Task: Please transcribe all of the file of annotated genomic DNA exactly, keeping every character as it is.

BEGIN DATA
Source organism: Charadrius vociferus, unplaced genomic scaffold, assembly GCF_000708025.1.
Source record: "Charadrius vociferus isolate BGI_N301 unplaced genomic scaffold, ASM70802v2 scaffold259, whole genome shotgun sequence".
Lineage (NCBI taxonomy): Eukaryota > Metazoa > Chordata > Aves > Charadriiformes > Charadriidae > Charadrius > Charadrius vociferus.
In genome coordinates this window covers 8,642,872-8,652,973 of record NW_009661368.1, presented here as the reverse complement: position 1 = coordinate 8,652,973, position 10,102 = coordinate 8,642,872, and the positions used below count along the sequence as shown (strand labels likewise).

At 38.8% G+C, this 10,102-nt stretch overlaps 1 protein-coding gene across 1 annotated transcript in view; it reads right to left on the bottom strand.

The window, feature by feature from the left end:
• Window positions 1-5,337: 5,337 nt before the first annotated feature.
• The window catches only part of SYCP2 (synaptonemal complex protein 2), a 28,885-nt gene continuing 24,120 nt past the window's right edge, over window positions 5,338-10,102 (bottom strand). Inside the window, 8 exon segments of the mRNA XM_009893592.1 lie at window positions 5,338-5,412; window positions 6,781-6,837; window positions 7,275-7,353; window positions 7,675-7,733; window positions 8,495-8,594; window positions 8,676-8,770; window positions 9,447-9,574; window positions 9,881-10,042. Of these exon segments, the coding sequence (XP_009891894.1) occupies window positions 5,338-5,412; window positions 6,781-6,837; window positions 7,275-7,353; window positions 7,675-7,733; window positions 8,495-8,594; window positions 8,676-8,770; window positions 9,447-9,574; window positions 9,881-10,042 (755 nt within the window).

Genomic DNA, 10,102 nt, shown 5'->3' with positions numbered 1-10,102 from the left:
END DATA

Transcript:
Source organism: Charadrius vociferus, unplaced genomic scaffold, assembly GCF_000708025.1.
Source record: "Charadrius vociferus isolate BGI_N301 unplaced genomic scaffold, ASM70802v2 scaffold259, whole genome shotgun sequence".
Lineage (NCBI taxonomy): Eukaryota > Metazoa > Chordata > Aves > Charadriiformes > Charadriidae > Charadrius > Charadrius vociferus.
In genome coordinates this window covers 8,642,872-8,652,973 of record NW_009661368.1, presented here as the reverse complement: position 1 = coordinate 8,652,973, position 10,102 = coordinate 8,642,872, and the positions used below count along the sequence as shown (strand labels likewise).

At 38.8% G+C, this 10,102-nt stretch overlaps 1 protein-coding gene across 1 annotated transcript in view; it reads right to left on the bottom strand.

The window, feature by feature from the left end:
• Window positions 1-5,337: 5,337 nt before the first annotated feature.
• The window catches only part of SYCP2 (synaptonemal complex protein 2), a 28,885-nt gene continuing 24,120 nt past the window's right edge, over window positions 5,338-10,102 (bottom strand). Inside the window, 8 exon segments of the mRNA XM_009893592.1 lie at window positions 5,338-5,412; window positions 6,781-6,837; window positions 7,275-7,353; window positions 7,675-7,733; window positions 8,495-8,594; window positions 8,676-8,770; window positions 9,447-9,574; window positions 9,881-10,042. Of these exon segments, the coding sequence (XP_009891894.1) occupies window positions 5,338-5,412; window positions 6,781-6,837; window positions 7,275-7,353; window positions 7,675-7,733; window positions 8,495-8,594; window positions 8,676-8,770; window positions 9,447-9,574; window positions 9,881-10,042 (755 nt within the window).

Genomic DNA, 10,102 nt, shown 5'->3' with positions numbered 1-10,102 from the left: